Oregon Medical Laser Center Newsletter, Nov. 1997. Steven Jacques
Figure shows newborn being measured for skin levels of bilirubin using SpectRx's new portable white-light reflectance spectrometer. The optical device replaces testing based on a blood sample drawn by heel stick which is quite painful for the newborn. (image copyright SpectRx Inc., Norcross, GA.)
SpectRx Inc. (Norcross, GA) has developed a portable optical spectrometer for monitoring hyperbilirubinemia in newborn infants. The familiar yellow "jaundice" of many newborns is due to a hemoglobin breakdown product called "bilirubin". When serum bilirubin levels exceed the holding capacity of the serum albumin, the bilirubin begins to diffuse out into the skin and into the brain. The bilirubin in the skin causes the yellow appearance of "jaundice". The bilirubin in the brain will precipitate to cause a condition called "kernicterus" which leads to permanent brain damage. Hence, hyperbilirubinemia is taken very seriously by clinicians.
The concept is not new. Minolta (Japan) developed an early optical monitor based on the blue/green ratio of reflected light. Calibrated on hundreds of Japanese infants, the correlation between the optical measurement and the serum levels was good. However, when the product was marketed internationally, the device performed poorly on infants with skin pigmentation that varied from the relatively homogenous brown of the tested Japanese population.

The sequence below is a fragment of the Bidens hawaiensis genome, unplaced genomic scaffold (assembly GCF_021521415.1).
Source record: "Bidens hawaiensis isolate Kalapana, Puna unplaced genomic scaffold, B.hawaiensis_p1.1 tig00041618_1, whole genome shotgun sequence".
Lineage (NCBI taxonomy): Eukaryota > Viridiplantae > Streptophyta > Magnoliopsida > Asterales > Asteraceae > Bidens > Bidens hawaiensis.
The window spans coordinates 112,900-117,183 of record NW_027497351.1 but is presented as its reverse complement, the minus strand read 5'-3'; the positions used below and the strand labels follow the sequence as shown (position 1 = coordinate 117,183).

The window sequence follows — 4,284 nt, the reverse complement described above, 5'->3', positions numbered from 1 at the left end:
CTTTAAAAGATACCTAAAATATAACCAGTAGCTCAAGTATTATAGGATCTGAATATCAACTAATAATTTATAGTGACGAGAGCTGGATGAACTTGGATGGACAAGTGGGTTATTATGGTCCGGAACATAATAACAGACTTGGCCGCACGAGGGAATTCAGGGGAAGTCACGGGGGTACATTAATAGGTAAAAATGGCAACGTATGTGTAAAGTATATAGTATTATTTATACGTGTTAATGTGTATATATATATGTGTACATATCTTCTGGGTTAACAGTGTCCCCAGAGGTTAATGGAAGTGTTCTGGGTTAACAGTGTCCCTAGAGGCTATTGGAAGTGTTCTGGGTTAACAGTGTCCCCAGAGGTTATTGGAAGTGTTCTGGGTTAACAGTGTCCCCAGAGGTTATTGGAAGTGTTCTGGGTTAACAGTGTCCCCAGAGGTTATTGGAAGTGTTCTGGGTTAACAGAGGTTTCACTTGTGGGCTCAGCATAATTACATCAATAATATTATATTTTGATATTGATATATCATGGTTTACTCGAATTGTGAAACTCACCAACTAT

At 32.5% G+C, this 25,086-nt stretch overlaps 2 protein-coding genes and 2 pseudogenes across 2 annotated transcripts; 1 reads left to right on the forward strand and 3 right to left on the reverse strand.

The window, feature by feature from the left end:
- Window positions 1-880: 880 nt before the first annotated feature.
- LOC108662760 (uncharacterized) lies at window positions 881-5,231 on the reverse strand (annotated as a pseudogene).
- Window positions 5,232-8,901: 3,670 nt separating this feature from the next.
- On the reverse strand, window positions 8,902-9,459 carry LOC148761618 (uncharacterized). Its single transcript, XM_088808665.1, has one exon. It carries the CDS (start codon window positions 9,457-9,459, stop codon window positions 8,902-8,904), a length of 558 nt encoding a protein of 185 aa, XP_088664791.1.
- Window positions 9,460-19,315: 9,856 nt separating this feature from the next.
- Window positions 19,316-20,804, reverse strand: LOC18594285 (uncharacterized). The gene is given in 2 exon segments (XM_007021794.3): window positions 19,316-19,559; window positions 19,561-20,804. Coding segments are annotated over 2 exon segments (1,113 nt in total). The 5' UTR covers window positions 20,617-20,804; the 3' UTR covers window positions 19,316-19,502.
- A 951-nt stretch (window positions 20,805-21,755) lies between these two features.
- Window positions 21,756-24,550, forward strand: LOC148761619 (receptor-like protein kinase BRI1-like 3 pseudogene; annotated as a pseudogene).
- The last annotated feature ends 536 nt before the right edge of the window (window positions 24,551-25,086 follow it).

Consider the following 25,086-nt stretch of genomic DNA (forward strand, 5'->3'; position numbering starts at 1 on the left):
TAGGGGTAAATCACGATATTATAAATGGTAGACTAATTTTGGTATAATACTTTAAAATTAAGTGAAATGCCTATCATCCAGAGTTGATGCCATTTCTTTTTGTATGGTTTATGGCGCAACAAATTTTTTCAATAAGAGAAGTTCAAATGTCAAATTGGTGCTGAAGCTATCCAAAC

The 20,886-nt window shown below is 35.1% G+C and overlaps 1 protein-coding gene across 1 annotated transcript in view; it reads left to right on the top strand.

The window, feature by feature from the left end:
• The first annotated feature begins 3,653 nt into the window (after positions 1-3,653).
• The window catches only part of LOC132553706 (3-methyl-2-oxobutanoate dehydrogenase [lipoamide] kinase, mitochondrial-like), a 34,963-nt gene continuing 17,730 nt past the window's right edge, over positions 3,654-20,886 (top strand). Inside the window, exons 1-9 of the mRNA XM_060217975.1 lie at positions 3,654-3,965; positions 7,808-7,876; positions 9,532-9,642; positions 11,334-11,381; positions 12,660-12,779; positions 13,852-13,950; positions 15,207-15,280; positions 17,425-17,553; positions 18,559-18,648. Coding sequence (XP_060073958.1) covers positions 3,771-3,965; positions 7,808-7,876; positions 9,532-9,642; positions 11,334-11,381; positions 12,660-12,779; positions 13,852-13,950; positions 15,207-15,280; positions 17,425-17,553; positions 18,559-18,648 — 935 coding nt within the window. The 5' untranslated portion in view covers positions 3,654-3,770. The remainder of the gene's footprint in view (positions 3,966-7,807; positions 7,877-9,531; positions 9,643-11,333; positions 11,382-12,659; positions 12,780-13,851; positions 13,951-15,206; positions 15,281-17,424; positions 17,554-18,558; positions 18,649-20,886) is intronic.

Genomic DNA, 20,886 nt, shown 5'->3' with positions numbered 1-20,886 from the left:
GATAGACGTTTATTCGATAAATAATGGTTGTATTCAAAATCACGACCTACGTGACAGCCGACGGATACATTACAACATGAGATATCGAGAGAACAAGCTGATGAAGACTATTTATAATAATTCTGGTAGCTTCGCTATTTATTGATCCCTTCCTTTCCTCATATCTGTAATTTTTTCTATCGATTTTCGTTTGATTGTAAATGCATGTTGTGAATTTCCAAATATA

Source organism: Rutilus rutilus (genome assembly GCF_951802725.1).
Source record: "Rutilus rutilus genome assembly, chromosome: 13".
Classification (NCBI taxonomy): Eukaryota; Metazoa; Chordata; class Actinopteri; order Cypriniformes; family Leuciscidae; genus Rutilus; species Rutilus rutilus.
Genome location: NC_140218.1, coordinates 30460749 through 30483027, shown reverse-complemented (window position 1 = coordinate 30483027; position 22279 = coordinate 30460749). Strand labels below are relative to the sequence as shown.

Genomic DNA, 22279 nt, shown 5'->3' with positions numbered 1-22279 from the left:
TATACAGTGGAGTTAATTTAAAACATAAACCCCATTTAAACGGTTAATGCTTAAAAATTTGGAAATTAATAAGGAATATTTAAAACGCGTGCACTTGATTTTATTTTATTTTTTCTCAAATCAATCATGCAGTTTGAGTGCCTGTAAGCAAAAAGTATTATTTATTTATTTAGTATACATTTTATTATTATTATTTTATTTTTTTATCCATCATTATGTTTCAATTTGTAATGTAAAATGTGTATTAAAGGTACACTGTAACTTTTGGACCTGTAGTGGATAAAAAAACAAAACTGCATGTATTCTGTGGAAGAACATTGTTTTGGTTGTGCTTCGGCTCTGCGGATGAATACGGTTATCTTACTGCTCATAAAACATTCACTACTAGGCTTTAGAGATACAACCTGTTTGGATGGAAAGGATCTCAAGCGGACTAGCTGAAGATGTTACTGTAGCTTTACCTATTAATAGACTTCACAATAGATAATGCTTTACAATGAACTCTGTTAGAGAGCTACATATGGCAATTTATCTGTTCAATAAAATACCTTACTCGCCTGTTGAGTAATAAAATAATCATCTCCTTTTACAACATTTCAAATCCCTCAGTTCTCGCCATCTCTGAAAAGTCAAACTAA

The inventor, Prof. Steven Jacques, Univ. of Texas M. D. Anderson Cancer Center, Laser Biology Research Lab., decided to revisit the concept but apply the basics of skin optics. Under funding from the Whitaker Foundation, he developed an algorithm which uses the spectrum of white light reflectance to separately specify:
SpectRx licensed the patent and has taken the project to a clinical device which now is undergoing extensive clinical trials at Northside Hospital in Atlanta and Pennsylvania Hospital in Philadelphia. The hand-held battery-powered device utilizes a thin-film spectrometer on a chip and a microprocessor. Light is coupled to and from the skin by an optical fiber bundle assembly.
Healthdyne Technologies, Inc. will market the device and disposable tips in the U.S. and Canada. SpectRx will sell the device and disposables in all other markets. More information can be found at the SpectRx website http://www.spectrx.com/bili1.html. The device is still in clinical trials and has not yet received FDA approval.
For product information contact SpectRx Inc., Norcross, GA
For scientific information contact Steven Jacques at firstname.lastname@example.org , Oregon Medical Laser Center, Portland, OR